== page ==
“Which is also good for our lifespans,” Jamie murmured.

I nodded.  “As for you, Jamie…”

“What can I do?”

“Information.  Anything you can figure out.  If we’re going to actively turn this around, instead of just dodging them, then we need to figure them out.  We should figure out the people with the scars and boils on their bodies, and we need to know who Cynthia is.  You’re our best bet at figuring this out, connecting the dots.”

Jamie leaned forward, arms folded on the table, and scooted his chair up.  “On that subject, you’ve reminded me, I think they’ve got a trump card.”

“In what sense?”

“My focus up until now has been on the strategy, the war overall, troops, who they’re sending, and where.  Ames was a good source of information, but they started giving different people different details,” Jamie said.  “Trying to catch us out by narrowing down the field.  I caught on to it when details didn’t add up.  They’re not scared enough, Sy.  Westmore is a half day away, fully occupied by the Academy, and the people in charge here aren’t spooked about it.  If you want to count stuff we should figure out and figure out soon, I’d put that on the list.”

“Is it possible the scarred people are the trump card?”

“Don’t know,” Jamie said.  “It didn’t look like it mattered, with Mary and Gordon placing the bugs, we were going to resolve the situation before anything happened.  Now that we’re in a tighter spot…”

“Yeah,” I said.  I looked out the window.

“Are we going, then?” Helen asked, weirdly insistent.

“It doesn’t look like they’re showing up.  I was hoping they’d turn up and try to pressure us, force a move.  Yeah, we’re going.”

“What would the plan be, if it came to that?” Jamie asked.

“Helen asks the waitress for help, we appeal to genuine human nature, duck out through the back,” I said.  “With this many people in here, we could lose them, because they can’t track us effectively with this crowd.  Buy ourselves a small head start.  If we could find the other one while we did it and keep an eye on them, we could see how they communicated.  Their dynamic, and so on.”

Jamie nodded.

Helen was already standing, and she reached for my plate, stacking it with hers and Jamie’s before gathering the silverware.  She gathered the teacups as well.

While Jamie got his backpack and slung it over one shoulder, she took the plates to the counter, placing them in the bucket that was over the sink.  She seemed too enthusiastic, bouncing in place, which was cause for me to watch her, even as Jamie and I headed for the door.

I saw her lean forward, talking to the server at the ovens.  The woman smiled, grabbed a cookie, and put it into a bag, before handing it to Helen.

She’d waited until the ovens were done before asking if we were going.

I looked at Jamie and rolled my eyes.  We’d slowed as we approached the cluster of men at the door.  Most had rifles, some had Exorcists, many had pistols as secondary weapons, or belts with canisters dangling from them.  Countermeasures against stitched and other experiments, I imagined.

I would have liked to grab the canisters, in hopes of getting something incendiary or something that might irritate the sniffing woman’s nose, but I wasn’t sure what the labels were supposed to mean, and I wasn’t sure how to unhook them.  Uncertainty was the spice of life, so to say, but people didn’t tend to use phrasings like that when referring to that which prolonged life expectancy.

Helen caught up at a skip and a run, throwing her arms out to catch us around the shoulders.  I was smaller, and I took the brunt of it.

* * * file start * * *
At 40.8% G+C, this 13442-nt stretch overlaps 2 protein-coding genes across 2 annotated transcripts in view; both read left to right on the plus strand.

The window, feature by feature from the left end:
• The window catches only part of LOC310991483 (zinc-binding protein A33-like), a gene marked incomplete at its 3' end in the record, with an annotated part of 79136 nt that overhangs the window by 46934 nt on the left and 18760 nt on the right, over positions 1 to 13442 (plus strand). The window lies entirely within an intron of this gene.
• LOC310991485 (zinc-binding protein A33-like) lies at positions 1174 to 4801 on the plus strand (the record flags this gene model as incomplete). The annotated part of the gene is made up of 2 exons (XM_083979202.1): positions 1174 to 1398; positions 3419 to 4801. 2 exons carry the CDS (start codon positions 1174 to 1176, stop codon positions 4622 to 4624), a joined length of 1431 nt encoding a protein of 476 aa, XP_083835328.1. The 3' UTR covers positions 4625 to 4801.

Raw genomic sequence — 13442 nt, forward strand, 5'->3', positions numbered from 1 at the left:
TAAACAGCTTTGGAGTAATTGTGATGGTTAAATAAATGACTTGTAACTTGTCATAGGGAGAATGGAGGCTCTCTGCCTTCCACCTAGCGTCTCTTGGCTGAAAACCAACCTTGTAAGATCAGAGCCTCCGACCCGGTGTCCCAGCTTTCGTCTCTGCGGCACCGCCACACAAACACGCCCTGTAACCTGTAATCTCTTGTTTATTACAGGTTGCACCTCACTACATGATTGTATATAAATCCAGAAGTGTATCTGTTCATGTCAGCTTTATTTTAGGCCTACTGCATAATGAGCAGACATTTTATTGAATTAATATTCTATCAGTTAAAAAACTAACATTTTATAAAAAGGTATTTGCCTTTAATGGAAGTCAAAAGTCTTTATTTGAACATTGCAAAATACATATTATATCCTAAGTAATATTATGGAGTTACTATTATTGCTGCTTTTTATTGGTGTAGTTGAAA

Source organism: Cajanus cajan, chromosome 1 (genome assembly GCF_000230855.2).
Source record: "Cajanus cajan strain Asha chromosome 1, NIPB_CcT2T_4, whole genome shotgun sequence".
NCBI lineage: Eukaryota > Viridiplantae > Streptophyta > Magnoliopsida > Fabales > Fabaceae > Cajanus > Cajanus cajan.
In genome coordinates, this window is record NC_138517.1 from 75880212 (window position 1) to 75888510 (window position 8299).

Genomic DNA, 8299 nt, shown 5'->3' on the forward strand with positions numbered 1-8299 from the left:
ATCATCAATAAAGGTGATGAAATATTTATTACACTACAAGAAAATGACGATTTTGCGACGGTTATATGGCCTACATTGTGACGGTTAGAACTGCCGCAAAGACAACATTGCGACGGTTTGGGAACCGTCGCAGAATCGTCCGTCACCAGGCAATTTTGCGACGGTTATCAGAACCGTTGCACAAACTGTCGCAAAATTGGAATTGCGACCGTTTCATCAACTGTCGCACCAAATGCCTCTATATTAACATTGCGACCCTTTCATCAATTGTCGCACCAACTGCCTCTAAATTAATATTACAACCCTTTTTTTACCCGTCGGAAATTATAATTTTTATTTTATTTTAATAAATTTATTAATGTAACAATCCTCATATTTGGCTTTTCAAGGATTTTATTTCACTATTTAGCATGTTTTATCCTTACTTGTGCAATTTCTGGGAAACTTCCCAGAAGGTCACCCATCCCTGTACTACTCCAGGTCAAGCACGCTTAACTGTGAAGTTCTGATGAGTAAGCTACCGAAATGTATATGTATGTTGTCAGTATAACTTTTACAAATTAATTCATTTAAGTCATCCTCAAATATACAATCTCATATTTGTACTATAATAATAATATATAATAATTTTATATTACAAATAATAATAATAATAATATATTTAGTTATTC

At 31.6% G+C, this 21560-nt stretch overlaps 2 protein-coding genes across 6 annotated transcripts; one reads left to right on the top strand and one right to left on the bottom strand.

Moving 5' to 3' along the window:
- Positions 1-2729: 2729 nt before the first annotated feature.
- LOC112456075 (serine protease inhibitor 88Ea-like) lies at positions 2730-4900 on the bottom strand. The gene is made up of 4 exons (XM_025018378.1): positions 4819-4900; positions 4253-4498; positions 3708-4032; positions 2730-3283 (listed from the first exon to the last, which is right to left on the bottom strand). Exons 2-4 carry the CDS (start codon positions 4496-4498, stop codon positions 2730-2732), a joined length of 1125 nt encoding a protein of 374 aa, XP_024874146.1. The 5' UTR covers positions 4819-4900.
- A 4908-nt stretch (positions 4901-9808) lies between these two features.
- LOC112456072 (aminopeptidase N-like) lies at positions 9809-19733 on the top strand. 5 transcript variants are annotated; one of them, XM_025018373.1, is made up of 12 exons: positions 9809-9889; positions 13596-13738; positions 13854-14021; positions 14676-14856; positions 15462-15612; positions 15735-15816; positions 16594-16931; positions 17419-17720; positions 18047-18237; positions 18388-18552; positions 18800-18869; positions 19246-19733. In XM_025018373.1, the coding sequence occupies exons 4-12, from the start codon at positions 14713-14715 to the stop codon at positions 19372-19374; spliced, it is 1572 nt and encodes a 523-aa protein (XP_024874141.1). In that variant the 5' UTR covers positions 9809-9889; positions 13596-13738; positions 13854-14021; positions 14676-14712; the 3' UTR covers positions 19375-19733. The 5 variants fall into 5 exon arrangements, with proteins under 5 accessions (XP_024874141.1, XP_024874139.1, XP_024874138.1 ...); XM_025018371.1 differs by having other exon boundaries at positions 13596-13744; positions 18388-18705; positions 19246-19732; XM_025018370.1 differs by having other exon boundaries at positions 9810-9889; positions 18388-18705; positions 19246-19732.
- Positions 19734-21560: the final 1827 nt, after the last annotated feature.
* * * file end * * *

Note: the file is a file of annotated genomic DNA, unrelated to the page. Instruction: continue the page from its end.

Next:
My eye fell on one man in front of me.  Boots were common, but boots with a sidearm clipped to the one side-

I let myself fall onto my hands and knees, driving one shoulder into the man’s calf.

“Sorry!” I said.  “Sorry, sorry, sorry!”

I gave him my best ‘scared to death’ look, as he winced, backing away.  I clambered to my feet, accepting Helen’s assistance.

As we exited the tea shop, I raised my umbrella.

There was a figure on the roof of a tool shop, hood up, face barely visible.  By his frame, he was the man with the scarf.  I pretended I didn’t see him and gestured to the others, indicating a hard right turn.

Make it as hard for them to follow as we can.

I walked between Helen and Jamie, my eyes peeled.  When I was sure we weren’t being observed, I pulled the pistol from under my shirt and handed it to Jamie, slipping it into a large raincoat pocket.  He didn’t react, but he had to have felt the weight.

Better that he had a weapon than me, if it came down to it.  It wasn’t that I was a bad shot, but my tendency to overthink and self-sabotage in the process carried over to guns too.  I could hit eleven out of twelve bottles from the big tree behind the Orphanage, using one of Gordon’s practice guns, but Jamie had a better record than I did when it came to actually shooting anyone.  Reaction times could be better, but there were worse things.

Helen had a slim chance if it came down to a hand to hand fight.  Jamie could use a gun.

It meant I didn’t have to worry so much about them.

“One on the right is pursuing,” Jamie said.

“Noted,” I responded.  “How far away is she?”

“He,” Jamie said.  “The man from the upper floor in the banquet hall?”

He.

“There was one on the roof, opposite the front door of the tea house,” I said.  “Male.  We’re up against three.”

“Unless someone felt like spending some time on the roof,” Helen said, brightly.

“She brings up a good point.  It seems obvious,” Jamie said.  “Was he deliberately showing himself?”

Was he?

I frowned.  It could have been part of their plan.  Hang out in a spot where he wouldn’t be seen unless we were actively looking for people in unusual places.  If we changed course…

Damn it.  I’d expected two.  But they were herding us.  Closing the net.